- PB
4 / B

NINEDAYS - The Madding Crowd
I’m not sure if you still get that genre that used to be known as “college rock”: happy-go-lucky sing-along tunes with young, smiling, guitar strumming white middle class twentysomethings…I think it has morphed into what I’d like to call the USTTVS sound (United States Teen Television Show). The Dawson’s Creek, Party Of Five, Madison type thing. Hey, I’m probably wrong, but if you know what I’m talking about, you’ll understand why
Ninedays would fit squarely in this little pigeonhole. The opening track, So Far Away, takes off mildly and escalates into quite an impressive little rocking number with simple but catchy riffs. Then they put their foot in it (for me, but not the rest of the world who love this track) with a whiney vocal intro “This is the story of a girl…” - oh, please. Then it seems to get worse with those predictable chord progressions and vocal patterns - but at least If I Am has strings thrown in, as you do nowadays. The slowed down acoustic Smells Like Teen Spirit riff no-one seems to be able to shake, makes its presence known with End Up Alone (and others), which does however have a semi-anthemic chorus and dual vocals. All said and done, they just can’t seem to shake those little annoying up & down intro lines before the songs kick in. The track Bob Dylan also boasts this habit, but the Dylan vocals and harmonica thrown into this almost inspirational track elevates it beyond what it could’ve been. The patterns are predictable but effective, each song eventually picking up in a gradual slide of the band’s more assertive union. In the end, most of these songs would make a perfect theme track for a new TV show about an American high school kid who lives next to his life long friend who has fallen for his other best friend yada-yada…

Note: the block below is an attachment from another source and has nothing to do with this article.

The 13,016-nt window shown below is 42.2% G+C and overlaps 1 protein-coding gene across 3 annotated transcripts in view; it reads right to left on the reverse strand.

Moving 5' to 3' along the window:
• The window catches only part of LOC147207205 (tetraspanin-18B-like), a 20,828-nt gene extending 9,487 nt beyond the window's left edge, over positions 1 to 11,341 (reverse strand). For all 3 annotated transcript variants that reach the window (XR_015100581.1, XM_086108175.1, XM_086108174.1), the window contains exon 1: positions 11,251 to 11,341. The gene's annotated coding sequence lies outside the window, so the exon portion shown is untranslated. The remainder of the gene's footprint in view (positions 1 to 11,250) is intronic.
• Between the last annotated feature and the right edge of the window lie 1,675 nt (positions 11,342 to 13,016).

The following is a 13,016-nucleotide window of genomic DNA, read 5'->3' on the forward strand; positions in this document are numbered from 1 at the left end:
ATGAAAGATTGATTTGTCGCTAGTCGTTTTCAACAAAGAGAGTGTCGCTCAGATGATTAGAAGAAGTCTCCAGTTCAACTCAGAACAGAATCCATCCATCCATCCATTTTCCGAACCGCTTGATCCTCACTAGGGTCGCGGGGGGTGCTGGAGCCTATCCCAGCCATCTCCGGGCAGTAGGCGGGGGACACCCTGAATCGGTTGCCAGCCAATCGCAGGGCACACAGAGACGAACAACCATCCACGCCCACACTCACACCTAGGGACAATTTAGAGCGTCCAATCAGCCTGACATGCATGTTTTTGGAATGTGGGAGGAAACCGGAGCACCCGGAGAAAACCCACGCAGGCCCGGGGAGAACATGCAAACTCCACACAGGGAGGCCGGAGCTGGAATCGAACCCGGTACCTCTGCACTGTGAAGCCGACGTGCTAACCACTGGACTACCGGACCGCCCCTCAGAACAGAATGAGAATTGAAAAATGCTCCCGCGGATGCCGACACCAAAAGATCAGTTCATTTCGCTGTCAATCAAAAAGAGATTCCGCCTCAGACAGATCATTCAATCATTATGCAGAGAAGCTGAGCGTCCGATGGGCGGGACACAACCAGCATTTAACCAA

- PB
3 / C

98* - Revelation (Universal)
Remember that near boy-band called
No Mercy with those Spanish guitars thrown in? This tastes a lot like that, surpassing that N*Sync cliché with a bit more substance in the bowels and just a little more maturity in the whole package. Yeah, but they still soften you up (mostly if the male gender gets you hot) with words of supermegalove and faithful affection or begging forgiveness. Cool. For the alternative, check out the new Morbid Angel.
- PB
3 / C

NOTTING HILL - Motion Picture Soundtrack (Universal)
One would expect a nice, feel-good movie’s soundtrack to follow suit. That’s what we have here. The
Elvis Costello hit She has be played everywhere. Then there are superstars like Shania Twain, Texas, Lighthouse Family, Bill Withers and Al Green delivering nice, safe tracks. The boyband sounds of 98 Degrees was necessary, I guess. Spencer Davis Group is a little more gritty while Ronan Keating is the exact opposite. The final two instrumental tracks by composer Trevor Jones is filled with an emotional aim and mature essence, gliding from solitary acoustic guitar into orchestral swells and soft jazzy pop and back again. A nice album for a nice movie.
- PB
3 / C